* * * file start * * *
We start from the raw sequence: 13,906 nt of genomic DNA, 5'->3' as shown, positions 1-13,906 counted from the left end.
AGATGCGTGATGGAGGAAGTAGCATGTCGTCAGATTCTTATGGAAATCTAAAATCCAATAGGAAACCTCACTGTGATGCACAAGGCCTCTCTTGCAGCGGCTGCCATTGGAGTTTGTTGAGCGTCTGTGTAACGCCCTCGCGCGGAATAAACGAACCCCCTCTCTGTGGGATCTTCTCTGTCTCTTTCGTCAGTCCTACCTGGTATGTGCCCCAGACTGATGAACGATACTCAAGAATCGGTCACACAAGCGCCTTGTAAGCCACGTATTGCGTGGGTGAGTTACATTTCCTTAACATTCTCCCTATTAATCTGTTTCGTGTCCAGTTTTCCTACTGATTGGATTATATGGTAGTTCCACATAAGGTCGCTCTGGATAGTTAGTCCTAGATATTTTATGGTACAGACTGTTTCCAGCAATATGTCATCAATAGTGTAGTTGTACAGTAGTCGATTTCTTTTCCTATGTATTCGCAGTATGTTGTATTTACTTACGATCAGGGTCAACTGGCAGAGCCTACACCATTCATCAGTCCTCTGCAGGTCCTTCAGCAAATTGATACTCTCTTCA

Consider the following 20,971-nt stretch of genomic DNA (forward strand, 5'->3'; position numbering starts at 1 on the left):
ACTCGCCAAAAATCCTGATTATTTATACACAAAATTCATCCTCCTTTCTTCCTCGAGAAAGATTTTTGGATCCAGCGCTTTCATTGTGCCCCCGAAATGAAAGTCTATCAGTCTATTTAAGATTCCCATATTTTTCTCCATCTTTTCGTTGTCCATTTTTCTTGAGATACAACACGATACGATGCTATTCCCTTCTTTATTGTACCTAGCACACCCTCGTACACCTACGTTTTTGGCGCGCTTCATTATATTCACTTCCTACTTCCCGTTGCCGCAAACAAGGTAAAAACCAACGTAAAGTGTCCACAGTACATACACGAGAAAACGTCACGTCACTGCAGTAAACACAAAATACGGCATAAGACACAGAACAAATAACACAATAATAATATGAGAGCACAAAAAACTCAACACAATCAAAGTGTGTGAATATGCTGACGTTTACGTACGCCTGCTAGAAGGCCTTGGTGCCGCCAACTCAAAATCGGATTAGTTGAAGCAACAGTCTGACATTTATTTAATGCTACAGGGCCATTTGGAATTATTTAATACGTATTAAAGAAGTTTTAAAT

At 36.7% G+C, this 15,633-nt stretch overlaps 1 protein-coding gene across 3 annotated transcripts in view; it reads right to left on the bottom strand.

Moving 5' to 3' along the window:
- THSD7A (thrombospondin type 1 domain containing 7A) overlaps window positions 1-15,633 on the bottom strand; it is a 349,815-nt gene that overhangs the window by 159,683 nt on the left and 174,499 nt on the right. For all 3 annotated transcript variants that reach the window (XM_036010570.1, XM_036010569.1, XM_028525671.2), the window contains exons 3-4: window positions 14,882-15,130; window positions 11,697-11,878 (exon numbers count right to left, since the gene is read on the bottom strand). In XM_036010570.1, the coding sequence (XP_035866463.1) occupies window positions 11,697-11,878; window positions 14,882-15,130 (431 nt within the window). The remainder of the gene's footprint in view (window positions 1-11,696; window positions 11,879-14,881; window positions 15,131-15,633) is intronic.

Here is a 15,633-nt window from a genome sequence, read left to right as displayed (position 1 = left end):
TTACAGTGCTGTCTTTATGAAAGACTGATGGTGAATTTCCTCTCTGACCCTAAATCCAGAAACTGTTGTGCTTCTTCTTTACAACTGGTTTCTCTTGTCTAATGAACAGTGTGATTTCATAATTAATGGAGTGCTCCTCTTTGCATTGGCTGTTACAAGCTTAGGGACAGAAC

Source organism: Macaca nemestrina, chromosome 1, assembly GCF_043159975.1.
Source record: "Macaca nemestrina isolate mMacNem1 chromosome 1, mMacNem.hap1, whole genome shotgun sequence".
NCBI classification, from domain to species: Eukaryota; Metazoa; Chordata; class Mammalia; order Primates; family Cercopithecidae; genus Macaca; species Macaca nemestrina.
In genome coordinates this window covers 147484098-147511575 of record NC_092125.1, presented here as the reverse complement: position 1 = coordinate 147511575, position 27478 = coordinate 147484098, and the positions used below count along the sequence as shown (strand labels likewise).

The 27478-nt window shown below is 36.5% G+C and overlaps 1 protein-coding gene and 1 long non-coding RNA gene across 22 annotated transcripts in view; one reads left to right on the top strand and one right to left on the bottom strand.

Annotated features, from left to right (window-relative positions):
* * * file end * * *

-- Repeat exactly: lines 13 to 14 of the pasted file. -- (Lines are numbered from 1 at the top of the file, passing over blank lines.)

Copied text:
In genome coordinates this window covers 147484098-147511575 of record NC_092125.1, presented here as the reverse complement: position 1 = coordinate 147511575, position 27478 = coordinate 147484098, and the positions used below count along the sequence as shown (strand labels likewise).

The 27478-nt window shown below is 36.5% G+C and overlaps 1 protein-coding gene and 1 long non-coding RNA gene across 22 annotated transcripts in view; one reads left to right on the top strand and one right to left on the bottom strand.